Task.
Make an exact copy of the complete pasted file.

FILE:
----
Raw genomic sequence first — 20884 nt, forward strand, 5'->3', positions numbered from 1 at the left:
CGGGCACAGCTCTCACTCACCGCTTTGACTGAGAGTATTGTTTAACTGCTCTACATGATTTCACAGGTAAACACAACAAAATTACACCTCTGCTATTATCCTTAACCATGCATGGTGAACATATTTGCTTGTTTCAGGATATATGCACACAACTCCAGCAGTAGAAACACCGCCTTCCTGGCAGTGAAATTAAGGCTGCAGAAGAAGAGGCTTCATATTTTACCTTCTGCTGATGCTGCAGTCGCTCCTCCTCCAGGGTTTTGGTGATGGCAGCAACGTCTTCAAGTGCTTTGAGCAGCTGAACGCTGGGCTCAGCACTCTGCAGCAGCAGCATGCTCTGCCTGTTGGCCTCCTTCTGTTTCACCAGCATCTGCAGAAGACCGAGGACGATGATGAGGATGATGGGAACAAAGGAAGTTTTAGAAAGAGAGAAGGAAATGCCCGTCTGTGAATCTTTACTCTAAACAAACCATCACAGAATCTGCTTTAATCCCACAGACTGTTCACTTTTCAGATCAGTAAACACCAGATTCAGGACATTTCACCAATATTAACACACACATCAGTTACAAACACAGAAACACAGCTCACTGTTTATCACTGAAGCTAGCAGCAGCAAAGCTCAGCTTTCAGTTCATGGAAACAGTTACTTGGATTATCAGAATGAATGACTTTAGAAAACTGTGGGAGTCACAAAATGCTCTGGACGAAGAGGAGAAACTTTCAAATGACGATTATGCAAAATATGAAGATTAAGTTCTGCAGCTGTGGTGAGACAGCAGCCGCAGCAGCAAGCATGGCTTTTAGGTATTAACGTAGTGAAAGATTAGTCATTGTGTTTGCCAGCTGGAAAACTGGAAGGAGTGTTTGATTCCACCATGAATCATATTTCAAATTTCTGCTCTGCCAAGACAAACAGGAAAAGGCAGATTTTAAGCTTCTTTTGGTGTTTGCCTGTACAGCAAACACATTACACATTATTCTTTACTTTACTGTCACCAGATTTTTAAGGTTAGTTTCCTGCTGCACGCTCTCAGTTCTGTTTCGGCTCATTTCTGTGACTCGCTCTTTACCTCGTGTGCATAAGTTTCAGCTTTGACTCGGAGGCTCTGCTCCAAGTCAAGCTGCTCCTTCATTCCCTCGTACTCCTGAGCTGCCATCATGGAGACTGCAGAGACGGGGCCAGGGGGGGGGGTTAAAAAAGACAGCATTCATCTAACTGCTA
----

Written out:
Raw genomic sequence first — 20884 nt, forward strand, 5'->3', positions numbered from 1 at the left:
CGGGCACAGCTCTCACTCACCGCTTTGACTGAGAGTATTGTTTAACTGCTCTACATGATTTCACAGGTAAACACAACAAAATTACACCTCTGCTATTATCCTTAACCATGCATGGTGAACATATTTGCTTGTTTCAGGATATATGCACACAACTCCAGCAGTAGAAACACCGCCTTCCTGGCAGTGAAATTAAGGCTGCAGAAGAAGAGGCTTCATATTTTACCTTCTGCTGATGCTGCAGTCGCTCCTCCTCCAGGGTTTTGGTGATGGCAGCAACGTCTTCAAGTGCTTTGAGCAGCTGAACGCTGGGCTCAGCACTCTGCAGCAGCAGCATGCTCTGCCTGTTGGCCTCCTTCTGTTTCACCAGCATCTGCAGAAGACCGAGGACGATGATGAGGATGATGGGAACAAAGGAAGTTTTAGAAAGAGAGAAGGAAATGCCCGTCTGTGAATCTTTACTCTAAACAAACCATCACAGAATCTGCTTTAATCCCACAGACTGTTCACTTTTCAGATCAGTAAACACCAGATTCAGGACATTTCACCAATATTAACACACACATCAGTTACAAACACAGAAACACAGCTCACTGTTTATCACTGAAGCTAGCAGCAGCAAAGCTCAGCTTTCAGTTCATGGAAACAGTTACTTGGATTATCAGAATGAATGACTTTAGAAAACTGTGGGAGTCACAAAATGCTCTGGACGAAGAGGAGAAACTTTCAAATGACGATTATGCAAAATATGAAGATTAAGTTCTGCAGCTGTGGTGAGACAGCAGCCGCAGCAGCAAGCATGGCTTTTAGGTATTAACGTAGTGAAAGATTAGTCATTGTGTTTGCCAGCTGGAAAACTGGAAGGAGTGTTTGATTCCACCATGAATCATATTTCAAATTTCTGCTCTGCCAAGACAAACAGGAAAAGGCAGATTTTAAGCTTCTTTTGGTGTTTGCCTGTACAGCAAACACATTACACATTATTCTTTACTTTACTGTCACCAGATTTTTAAGGTTAGTTTCCTGCTGCACGCTCTCAGTTCTGTTTCGGCTCATTTCTGTGACTCGCTCTTTACCTCGTGTGCATAAGTTTCAGCTTTGACTCGGAGGCTCTGCTCCAAGTCAAGCTGCTCCTTCATTCCCTCGTACTCCTGAGCTGCCATCATGGAGACTGCAGAGACGGGGCCAGGGGGGGGGGTTAAAAAAGACAGCATTCATCTAACTGCTA